The Bayash consist of numerous and small Romani groups speaking different dialects of the Romanian language and living dispersedly in Croatia, Hungary, Bosnia and Herzegovina, Serbia, Romania, Bulgaria, and to the lesser extent in Macedonia, Greece, Ukraine, Slovakia and Slovenia. Larger Bayash groups migrated to Croatia most likely during the 19th century, after abolition of slavery in Romania. Molecular architecture and the origin of the Croatian Bayash paternal gene pool was addressed by analysing 151 Bayash Y chromosomes from two Croatian regions, 332 Y chromosomes from Romani populations across Europe, 814 Y-chromosomes from non-Romani host populations living in Southeastern, Southern and Eastern Europe as well as with 1680 Y-chromosomes from South Asian populations. The Bayash in Croatia represent one population of largely shared paternal genetic history characterized by substantial percentage (44%) of common H1-M82 and E3b1-M78 lineages. Relatively ancient expansion signals and limited diversity of Indian specific H1-M82 lineages imply descent from closely related paternal ancestors who could have been settled in the Indian subcontinent between 7th and 9th centuries AD. Minimal time divergence of the Bayash subpopulations is consistent with their putative migratory split within Romania towards Wallachia and Transilvania. Substantial percentage of E3b1 lineages and high associated microsatellite variance in the Bayash men is a reflection of significant admixture with majority populations from the Vardar-Morava-Danube catchment basin - possibly a common paternal signature of Romani populations in Southeastern Europe. Additional traces of admixture are evident in the modest presence of typical European haplogroups.

Are the Moravian Valachs of Czech Republic the Aromuns of Central Europe? Model population for isolation and admixture
E. Ehler1,2, V. Vančata2;
1Department of Anthropology and Human Genetics, Charles University in Prague, Faculty of Science, Prague, Czech Republic, 2Department of Biology and Ecological Education, Charles University in Prague, Faculty of Education, Prague, Czech Republic.
Presentation Number: P07.129
Moravian Valachs of Czech Republic are one of the most distinct ethnic groups from Central Europe. Related to similar populations in Poland and Slovakia, they emerge at the end of 15th century, as the north-westernmost prominence of migration that started 250 years earlier in northern Romania. Being predominately highland sheep herders and of putative Romanian origin, they represent a Central European analogue of Balkan Aromanian populations. We have gathered Y-chromosomal, linguistic, ethnographic and historical data for this population and compared them with surrounding as well as with east European populations.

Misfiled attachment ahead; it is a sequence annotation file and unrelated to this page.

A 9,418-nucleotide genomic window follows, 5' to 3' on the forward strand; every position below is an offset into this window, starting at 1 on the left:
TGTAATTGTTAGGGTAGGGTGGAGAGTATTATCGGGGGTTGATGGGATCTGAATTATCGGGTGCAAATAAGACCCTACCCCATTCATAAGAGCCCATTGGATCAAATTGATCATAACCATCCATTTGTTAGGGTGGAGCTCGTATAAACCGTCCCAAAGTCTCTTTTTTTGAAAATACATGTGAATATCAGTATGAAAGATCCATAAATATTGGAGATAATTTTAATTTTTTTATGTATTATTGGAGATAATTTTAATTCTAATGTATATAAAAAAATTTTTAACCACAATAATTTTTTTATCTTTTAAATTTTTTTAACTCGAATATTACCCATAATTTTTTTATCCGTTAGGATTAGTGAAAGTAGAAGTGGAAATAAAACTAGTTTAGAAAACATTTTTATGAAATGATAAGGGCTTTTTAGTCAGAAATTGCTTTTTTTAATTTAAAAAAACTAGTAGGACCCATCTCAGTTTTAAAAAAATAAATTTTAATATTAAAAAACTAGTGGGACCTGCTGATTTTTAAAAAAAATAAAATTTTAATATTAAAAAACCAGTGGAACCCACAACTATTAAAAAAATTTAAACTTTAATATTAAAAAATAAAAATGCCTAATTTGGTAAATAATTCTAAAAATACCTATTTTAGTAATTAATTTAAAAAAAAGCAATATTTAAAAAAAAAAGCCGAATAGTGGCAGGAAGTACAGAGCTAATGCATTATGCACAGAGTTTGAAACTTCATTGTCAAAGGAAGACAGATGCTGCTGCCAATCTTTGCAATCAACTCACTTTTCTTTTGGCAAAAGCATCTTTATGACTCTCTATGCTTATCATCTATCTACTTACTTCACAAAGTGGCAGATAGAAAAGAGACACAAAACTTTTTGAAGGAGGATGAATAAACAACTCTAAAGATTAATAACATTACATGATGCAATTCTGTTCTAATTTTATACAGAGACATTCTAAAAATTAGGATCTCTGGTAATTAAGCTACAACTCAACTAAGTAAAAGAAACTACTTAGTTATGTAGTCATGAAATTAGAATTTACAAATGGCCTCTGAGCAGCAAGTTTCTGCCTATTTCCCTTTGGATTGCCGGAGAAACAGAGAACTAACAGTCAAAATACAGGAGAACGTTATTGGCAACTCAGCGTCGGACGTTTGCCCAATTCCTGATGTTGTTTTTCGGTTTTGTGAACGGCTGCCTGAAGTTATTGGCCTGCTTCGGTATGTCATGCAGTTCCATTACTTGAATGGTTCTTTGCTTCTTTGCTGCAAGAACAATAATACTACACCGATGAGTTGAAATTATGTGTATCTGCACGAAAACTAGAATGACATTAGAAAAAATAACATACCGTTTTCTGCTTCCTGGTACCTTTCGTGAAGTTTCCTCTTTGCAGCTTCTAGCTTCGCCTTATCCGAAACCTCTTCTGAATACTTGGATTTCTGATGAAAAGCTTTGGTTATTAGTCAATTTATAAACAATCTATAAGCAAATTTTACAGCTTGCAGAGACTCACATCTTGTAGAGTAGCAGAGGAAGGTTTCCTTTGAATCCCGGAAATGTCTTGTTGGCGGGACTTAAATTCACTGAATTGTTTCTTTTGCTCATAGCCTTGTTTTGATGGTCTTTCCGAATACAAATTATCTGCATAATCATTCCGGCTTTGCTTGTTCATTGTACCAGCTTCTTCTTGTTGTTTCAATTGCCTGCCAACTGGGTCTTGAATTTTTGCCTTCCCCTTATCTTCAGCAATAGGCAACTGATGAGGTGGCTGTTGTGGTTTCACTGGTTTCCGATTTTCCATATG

Linguistic data show specific parts of shared vocabulary of Romanian origin between several pastoral groups in Central and Eastern Europe. Comparing genetic and linguistic pairwise distance matrices (Mantel test) in these populations did not revealed any significant correlation. Thus we confirmed that plain geographical distance still plays the major role in genetic distances between populations in Europe. From our further analysis it is clear, that the Moravian Valachs, after at least five centuries of admixture, are not overly genetically different from surrounding populations. On the other hand, from the point of view of intra-population diversity, they are much more similar to isolated Balkan populations (e.g. Aromuns) than to Central European populations.

Phylogeography of the human Y chromosome haplogroup E3a
F. Cruciani1, B. Trombetta1, D. Sellitto2, C. Nodale1, R. Scozzari1;
1Sapienza Università di Roma, Rome, Italy, 2Consiglio Nazionale delle Ricerche, Rome, Italy.
Presentation Number: P07.134
The Y chromosome specific biallelic marker DYS271 defines the most common haplogroup (E3a) currently found in sub-Saharan Africa. A sister clade, E3b (E-M215), is rare in sub-Saharan Africa, but very common in northern and eastern Africa. On the whole, these two clades represent more than 70% of the Y chromosomes of the African continent. A third clade belonging to E3 (E3c or E-M329) has been recently reported to be present only in eastern Africa, at low frequencies.
In this study we analyzed more than 1,600 Y chromosomes from 55 African populations, using both new and previously described biallelic markers, in order to refine the phylogeny and the geographic distribution of the E3a haplogroup.
The most common E-DYS271 sub-clades (E-DYS271*, E-M191, E-U209) showed a non uniform distribution across sub-Saharan Africa. Most of the E-DYS271 chromosomes found in northern and western Africa belong to the paragroup E-DYS271*, which is rare in central and southern Africa. In these latter regions, haplogroups E-M191 and E-U209 show similar frequency distributions and coalescence ages (13 and 11 kyr, respectively), suggesting their involvement in the same migratory event/s.
By the use of two new phylogenetically equivalent markers (V38 and V89), the earlier tripartite structure of E3 haplogroup was resolved in favor of a common ancestor for haplogroups E-DYS271 (formerly E3a) and E-M329 (formerly E3c). The new topology of the E3 haplogroup is suggestive of a relatively recent eastern African origin for the majority of the chromosomes presently found in sub-Saharan Africa.
Y-chromosome lineages in Xhosa and Zulu Bantu speaking populations
R. P. A. Gonçalves, H. Spínola, A. Brehm;
Human Genetics Laboratory, Funchal, Portugal.
Presentation Number: P07.137
Y-chromosome Single Nucleotide Polymorphisms have been analysed in Zulu and Xhosa, two southern Africa Bantu speaking populations. These two ethnic groups have their origin on the farmer’s Bantu expansion from Niger-Congo border towards sub-Sahel regions on the southern tip of the continent, during the past 3000 years.
Seven different Y-chromosome haplogroups were found in Zulu contrasting with only two in Xhosa. E3a, a common haplogroup among West sub-Saharans associated to Bantu migration was the most prevalent in both populations (56.9% in Zulu and 90% in Xhosa). The second most common haplogroup was E2 (29.3% in Zulu and 10% in Xhosa), present both in West and East African populations.